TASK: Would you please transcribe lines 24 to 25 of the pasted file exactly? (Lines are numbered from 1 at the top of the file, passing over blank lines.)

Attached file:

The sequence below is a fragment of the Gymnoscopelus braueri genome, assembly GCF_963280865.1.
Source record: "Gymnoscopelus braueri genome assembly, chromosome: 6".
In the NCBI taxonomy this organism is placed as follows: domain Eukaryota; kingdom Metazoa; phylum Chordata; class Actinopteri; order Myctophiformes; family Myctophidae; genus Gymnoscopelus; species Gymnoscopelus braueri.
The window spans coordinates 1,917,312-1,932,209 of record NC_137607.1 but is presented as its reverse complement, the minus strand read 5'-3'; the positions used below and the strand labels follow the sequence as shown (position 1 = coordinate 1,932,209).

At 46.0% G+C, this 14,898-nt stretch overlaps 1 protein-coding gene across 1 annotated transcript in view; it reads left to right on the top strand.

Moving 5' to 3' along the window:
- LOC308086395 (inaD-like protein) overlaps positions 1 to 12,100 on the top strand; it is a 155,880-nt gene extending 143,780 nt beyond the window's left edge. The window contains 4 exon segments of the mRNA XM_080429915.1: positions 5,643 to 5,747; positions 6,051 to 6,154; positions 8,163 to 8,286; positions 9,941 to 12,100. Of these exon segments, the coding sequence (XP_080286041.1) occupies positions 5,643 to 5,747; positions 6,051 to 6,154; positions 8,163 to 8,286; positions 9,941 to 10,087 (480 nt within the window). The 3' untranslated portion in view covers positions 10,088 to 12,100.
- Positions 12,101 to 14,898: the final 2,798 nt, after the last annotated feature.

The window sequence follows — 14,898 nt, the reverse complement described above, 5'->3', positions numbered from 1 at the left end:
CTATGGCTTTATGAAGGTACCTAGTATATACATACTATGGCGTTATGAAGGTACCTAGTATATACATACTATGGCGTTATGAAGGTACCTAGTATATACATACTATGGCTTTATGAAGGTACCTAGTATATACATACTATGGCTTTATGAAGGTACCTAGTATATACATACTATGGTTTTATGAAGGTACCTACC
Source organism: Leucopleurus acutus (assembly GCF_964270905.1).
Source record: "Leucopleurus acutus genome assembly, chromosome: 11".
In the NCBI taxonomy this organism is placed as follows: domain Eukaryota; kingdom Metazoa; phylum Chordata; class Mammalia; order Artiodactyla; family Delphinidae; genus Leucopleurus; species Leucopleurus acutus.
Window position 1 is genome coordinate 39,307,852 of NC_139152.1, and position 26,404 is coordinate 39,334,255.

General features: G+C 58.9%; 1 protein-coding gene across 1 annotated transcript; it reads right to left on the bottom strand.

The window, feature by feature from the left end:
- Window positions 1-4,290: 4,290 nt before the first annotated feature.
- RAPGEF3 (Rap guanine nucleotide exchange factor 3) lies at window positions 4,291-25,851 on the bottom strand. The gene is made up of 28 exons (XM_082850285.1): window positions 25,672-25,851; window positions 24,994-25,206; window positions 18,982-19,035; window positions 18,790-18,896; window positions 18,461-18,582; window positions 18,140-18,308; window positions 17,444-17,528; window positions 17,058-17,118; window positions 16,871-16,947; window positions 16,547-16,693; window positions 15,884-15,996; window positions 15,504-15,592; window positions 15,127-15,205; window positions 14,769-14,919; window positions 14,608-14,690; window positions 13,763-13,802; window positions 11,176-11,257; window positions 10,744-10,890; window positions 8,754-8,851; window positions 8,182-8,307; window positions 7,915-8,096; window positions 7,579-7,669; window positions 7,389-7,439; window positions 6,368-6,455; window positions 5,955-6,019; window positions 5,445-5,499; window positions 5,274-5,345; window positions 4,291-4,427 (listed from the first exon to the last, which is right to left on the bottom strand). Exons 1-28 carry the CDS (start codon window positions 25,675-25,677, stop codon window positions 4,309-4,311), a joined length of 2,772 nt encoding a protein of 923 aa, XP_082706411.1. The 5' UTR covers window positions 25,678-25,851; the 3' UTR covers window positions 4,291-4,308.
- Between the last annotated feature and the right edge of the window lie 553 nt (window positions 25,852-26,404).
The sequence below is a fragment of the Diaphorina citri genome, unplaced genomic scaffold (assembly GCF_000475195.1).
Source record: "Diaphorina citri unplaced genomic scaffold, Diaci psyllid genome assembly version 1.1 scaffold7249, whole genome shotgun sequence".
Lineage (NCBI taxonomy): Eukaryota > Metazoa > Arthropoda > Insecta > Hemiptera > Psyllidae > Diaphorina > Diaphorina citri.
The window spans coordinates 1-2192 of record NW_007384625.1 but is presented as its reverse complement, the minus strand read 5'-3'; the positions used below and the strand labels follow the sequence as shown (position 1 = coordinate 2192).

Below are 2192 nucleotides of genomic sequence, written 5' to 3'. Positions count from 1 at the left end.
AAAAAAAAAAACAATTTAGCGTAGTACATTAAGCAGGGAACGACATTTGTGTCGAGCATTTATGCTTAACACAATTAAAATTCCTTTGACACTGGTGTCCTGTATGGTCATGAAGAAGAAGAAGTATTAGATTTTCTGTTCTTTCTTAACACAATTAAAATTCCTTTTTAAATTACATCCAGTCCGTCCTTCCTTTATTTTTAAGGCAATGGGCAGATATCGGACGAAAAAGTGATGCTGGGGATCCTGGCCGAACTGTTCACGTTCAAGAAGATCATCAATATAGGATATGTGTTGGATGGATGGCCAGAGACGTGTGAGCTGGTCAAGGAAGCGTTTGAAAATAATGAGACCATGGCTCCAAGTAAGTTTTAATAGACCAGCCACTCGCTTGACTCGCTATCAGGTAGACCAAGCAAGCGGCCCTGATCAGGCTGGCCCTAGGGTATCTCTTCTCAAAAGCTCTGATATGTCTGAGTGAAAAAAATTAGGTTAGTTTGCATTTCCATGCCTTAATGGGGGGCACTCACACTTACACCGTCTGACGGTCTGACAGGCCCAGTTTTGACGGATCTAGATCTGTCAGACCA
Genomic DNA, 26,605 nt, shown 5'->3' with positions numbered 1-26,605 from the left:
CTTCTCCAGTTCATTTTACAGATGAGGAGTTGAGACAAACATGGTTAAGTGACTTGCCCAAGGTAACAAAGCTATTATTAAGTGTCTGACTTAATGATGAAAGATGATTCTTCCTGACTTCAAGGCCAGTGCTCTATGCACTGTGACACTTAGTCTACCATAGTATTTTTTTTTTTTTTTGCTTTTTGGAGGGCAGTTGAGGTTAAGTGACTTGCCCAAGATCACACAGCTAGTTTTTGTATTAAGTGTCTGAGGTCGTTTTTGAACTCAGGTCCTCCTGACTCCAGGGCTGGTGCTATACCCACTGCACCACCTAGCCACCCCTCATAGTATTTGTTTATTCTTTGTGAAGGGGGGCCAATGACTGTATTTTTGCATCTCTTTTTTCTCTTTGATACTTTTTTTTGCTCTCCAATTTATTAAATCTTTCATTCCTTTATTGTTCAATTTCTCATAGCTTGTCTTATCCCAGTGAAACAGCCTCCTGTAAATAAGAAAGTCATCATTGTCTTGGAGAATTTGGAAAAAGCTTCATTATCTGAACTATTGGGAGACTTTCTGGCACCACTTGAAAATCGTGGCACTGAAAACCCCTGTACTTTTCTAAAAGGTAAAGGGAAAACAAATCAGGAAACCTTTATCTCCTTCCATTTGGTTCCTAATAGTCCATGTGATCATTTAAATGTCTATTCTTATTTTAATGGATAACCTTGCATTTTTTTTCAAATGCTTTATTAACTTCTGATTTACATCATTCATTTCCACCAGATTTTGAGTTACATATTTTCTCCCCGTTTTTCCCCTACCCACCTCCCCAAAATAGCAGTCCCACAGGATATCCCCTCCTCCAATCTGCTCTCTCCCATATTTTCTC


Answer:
Below are 2192 nucleotides of genomic sequence, written 5' to 3'. Positions count from 1 at the left end.
AAAAAAAAAAACAATTTAGCGTAGTACATTAAGCAGGGAACGACATTTGTGTCGAGCATTTATGCTTAACACAATTAAAATTCCTTTGACACTGGTGTCCTGTATGGTCATGAAGAAGAAGAAGTATTAGATTTTCTGTTCTTTCTTAACACAATTAAAATTCCTTTTTAAATTACATCCAGTCCGTCCTTCCTTTATTTTTAAGGCAATGGGCAGATATCGGACGAAAAAGTGATGCTGGGGATCCTGGCCGAACTGTTCACGTTCAAGAAGATCATCAATATAGGATATGTGTTGGATGGATGGCCAGAGACGTGTGAGCTGGTCAAGGAAGCGTTTGAAAATAATGAGACCATGGCTCCAAGTAAGTTTTAATAGACCAGCCACTCGCTTGACTCGCTATCAGGTAGACCAAGCAAGCGGCCCTGATCAGGCTGGCCCTAGGGTATCTCTTCTCAAAAGCTCTGATATGTCTGAGTGAAAAAAATTAGGTTAGTTTGCATTTCCATGCCTTAATGGGGGGCACTCACACTTACACCGTCTGACGGTCTGACAGGCCCAGTTTTGACGGATCTAGATCTGTCAGACCA